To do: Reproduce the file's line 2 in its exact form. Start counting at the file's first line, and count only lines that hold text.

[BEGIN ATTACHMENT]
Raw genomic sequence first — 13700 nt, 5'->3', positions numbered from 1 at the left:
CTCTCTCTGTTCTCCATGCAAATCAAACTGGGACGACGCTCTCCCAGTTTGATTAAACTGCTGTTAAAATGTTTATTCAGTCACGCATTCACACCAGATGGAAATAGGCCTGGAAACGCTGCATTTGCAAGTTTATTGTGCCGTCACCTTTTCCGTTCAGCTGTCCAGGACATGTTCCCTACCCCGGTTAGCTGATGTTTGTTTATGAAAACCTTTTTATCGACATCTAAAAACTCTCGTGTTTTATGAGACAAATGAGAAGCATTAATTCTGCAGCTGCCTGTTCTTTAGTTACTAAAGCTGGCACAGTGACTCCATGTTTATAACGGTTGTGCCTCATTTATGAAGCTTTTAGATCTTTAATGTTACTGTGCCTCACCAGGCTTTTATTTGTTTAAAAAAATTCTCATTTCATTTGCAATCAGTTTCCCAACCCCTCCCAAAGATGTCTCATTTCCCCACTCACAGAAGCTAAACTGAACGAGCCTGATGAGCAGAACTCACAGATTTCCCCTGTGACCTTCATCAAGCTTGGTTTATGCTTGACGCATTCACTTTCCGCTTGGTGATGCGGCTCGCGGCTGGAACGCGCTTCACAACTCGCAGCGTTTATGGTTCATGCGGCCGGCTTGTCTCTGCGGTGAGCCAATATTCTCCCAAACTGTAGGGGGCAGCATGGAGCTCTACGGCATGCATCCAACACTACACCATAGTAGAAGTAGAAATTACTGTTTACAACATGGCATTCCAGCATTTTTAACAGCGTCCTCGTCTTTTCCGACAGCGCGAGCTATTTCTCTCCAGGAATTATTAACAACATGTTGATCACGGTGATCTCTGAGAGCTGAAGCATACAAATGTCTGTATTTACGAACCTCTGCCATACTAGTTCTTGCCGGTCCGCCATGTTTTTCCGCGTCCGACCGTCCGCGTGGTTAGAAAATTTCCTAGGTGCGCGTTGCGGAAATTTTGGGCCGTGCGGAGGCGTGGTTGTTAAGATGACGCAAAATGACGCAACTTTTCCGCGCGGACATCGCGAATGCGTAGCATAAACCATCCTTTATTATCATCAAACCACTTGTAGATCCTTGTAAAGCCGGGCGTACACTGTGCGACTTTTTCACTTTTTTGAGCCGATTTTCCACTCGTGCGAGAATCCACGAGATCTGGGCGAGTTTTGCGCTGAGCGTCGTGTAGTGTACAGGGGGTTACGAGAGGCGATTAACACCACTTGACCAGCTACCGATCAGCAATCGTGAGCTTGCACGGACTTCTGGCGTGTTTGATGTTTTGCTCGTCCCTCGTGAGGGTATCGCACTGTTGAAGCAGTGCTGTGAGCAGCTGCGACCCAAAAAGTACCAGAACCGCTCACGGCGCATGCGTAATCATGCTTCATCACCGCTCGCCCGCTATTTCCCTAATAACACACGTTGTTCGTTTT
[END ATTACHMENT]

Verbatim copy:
CTCTCTCTGTTCTCCATGCAAATCAAACTGGGACGACGCTCTCCCAGTTTGATTAAACTGCTGTTAAAATGTTTATTCAGTCACGCATTCACACCAGATGGAAATAGGCCTGGAAACGCTGCATTTGCAAGTTTATTGTGCCGTCACCTTTTCCGTTCAGCTGTCCAGGACATGTTCCCTACCCCGGTTAGCTGATGTTTGTTTATGAAAACCTTTTTATCGACATCTAAAAACTCTCGTGTTTTATGAGACAAATGAGAAGCATTAATTCTGCAGCTGCCTGTTCTTTAGTTACTAAAGCTGGCACAGTGACTCCATGTTTATAACGGTTGTGCCTCATTTATGAAGCTTTTAGATCTTTAATGTTACTGTGCCTCACCAGGCTTTTATTTGTTTAAAAAAATTCTCATTTCATTTGCAATCAGTTTCCCAACCCCTCCCAAAGATGTCTCATTTCCCCACTCACAGAAGCTAAACTGAACGAGCCTGATGAGCAGAACTCACAGATTTCCCCTGTGACCTTCATCAAGCTTGGTTTATGCTTGACGCATTCACTTTCCGCTTGGTGATGCGGCTCGCGGCTGGAACGCGCTTCACAACTCGCAGCGTTTATGGTTCATGCGGCCGGCTTGTCTCTGCGGTGAGCCAATATTCTCCCAAACTGTAGGGGGCAGCATGGAGCTCTACGGCATGCATCCAACACTACACCATAGTAGAAGTAGAAATTACTGTTTACAACATGGCATTCCAGCATTTTTAACAGCGTCCTCGTCTTTTCCGACAGCGCGAGCTATTTCTCTCCAGGAATTATTAACAACATGTTGATCACGGTGATCTCTGAGAGCTGAAGCATACAAATGTCTGTATTTACGAACCTCTGCCATACTAGTTCTTGCCGGTCCGCCATGTTTTTCCGCGTCCGACCGTCCGCGTGGTTAGAAAATTTCCTAGGTGCGCGTTGCGGAAATTTTGGGCCGTGCGGAGGCGTGGTTGTTAAGATGACGCAAAATGACGCAACTTTTCCGCGCGGACATCGCGAATGCGTAGCATAAACCATCCTTTATTATCATCAAACCACTTGTAGATCCTTGTAAAGCCGGGCGTACACTGTGCGACTTTTTCACTTTTTTGAGCCGATTTTCCACTCGTGCGAGAATCCACGAGATCTGGGCGAGTTTTGCGCTGAGCGTCGTGTAGTGTACAGGGGGTTACGAGAGGCGATTAACACCACTTGACCAGCTACCGATCAGCAATCGTGAGCTTGCACGGACTTCTGGCGTGTTTGATGTTTTGCTCGTCCCTCGTGAGGGTATCGCACTGTTGAAGCAGTGCTGTGAGCAGCTGCGACCCAAAAAGTACCAGAACCGCTCACGGCGCATGCGTAATCATGCTTCATCACCGCTCGCCCGCTATTTCCCTAATAACACACGTTGTTCGTTTT